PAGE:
ECM 2747 (CD). 2022. Manfred Eicher, prod.; Thomas Vang, eng.
Although he’s more than able to hold his own in a straight-up blowing session, eminent tenor saxophonist Joe Lovano has a tender, introspective side and a talent for free jazz, both of which are brought into sharp focus here, thanks to a pairing with that supreme textualist on guitar, Jakob Bro.
The collaboration is a tribute to the late Paul Motian, with whom Lovano played for many years in a trio with guitarist Bill Frisell. Earlier, after breaking in as part of the Bill Evans Trio, Motian anchored Keith Jarrett’s band for a decade. Bro, whose playing has some of the same harmonic shadings as Frisell’s, made his ECM debut on Motian’s 2005 album Garden of Eden. An engaging, inventive bandmate who never steps on collaborators’ toes, Bro is a master at using delay effects to stretch his tones and imaginings.
At the heart of this album, Lovano’s long “For the Love of Paul” opens with an extended, untethered rumination by the saxophonist. Bro enters, bending notes and running chords through hornlike delay effects before powerhouse bassists Grenadier and Morgan add their voices to the tune’s most effective moments. The group assembled for this recording, which Lovano calls a “mini-orchestra,” includes, in addition to Grenadier and Morgan, electric bassist Anders Christensen and drummers Jorge Rossy and Joey Baron.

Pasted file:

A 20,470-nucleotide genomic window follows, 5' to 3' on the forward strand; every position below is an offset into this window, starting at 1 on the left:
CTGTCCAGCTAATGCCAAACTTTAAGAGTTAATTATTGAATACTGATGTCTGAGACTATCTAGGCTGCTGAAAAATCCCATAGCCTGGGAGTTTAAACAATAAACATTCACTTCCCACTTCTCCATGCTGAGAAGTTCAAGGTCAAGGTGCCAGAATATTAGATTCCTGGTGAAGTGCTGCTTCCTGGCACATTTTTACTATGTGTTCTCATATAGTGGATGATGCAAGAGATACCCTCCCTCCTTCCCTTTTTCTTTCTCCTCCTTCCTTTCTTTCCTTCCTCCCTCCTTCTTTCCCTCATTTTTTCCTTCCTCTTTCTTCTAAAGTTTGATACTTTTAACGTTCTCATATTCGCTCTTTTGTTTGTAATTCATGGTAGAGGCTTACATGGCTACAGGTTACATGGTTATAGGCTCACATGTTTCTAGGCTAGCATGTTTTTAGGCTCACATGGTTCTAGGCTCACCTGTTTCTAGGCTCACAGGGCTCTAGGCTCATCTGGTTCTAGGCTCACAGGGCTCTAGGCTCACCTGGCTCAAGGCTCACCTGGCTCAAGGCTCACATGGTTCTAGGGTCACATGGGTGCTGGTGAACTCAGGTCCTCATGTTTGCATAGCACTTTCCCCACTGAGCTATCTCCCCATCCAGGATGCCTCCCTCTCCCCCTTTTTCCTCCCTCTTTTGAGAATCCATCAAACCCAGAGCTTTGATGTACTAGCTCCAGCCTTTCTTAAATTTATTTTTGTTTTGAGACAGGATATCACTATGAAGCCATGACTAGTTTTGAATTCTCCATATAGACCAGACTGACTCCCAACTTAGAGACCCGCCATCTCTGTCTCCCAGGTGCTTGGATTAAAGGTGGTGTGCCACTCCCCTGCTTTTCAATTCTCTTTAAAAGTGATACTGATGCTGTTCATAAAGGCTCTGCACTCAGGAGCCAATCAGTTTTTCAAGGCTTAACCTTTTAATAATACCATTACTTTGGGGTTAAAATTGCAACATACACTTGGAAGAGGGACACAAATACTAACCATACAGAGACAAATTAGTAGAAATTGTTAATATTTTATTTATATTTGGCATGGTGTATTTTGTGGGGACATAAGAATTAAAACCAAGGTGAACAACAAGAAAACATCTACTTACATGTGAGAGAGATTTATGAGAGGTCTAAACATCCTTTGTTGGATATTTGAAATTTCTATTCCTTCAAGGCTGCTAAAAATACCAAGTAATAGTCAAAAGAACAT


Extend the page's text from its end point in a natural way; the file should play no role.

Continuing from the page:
Both lead players are at their best in Bro’s elegiac “Song to an Old Friend,” in which both tenderly remember their fallen friend. With Manfred Eicher producing, hence ECM’s incomparable sound, Once Around the Room was recorded at Village Recording in Copenhagen 10 years to the day after Motian died in 2011. A tribute fit for a percussive giant.Robert Baird
Brother Jack McDuff: Moon Rappin’
McDuff, Hammond B3; Richard Davis, bass guitar; Joe Dukes, drums
Blue Note 84334 (LP). 1970/2022. McDuff, prod.; Bob Gallo, eng.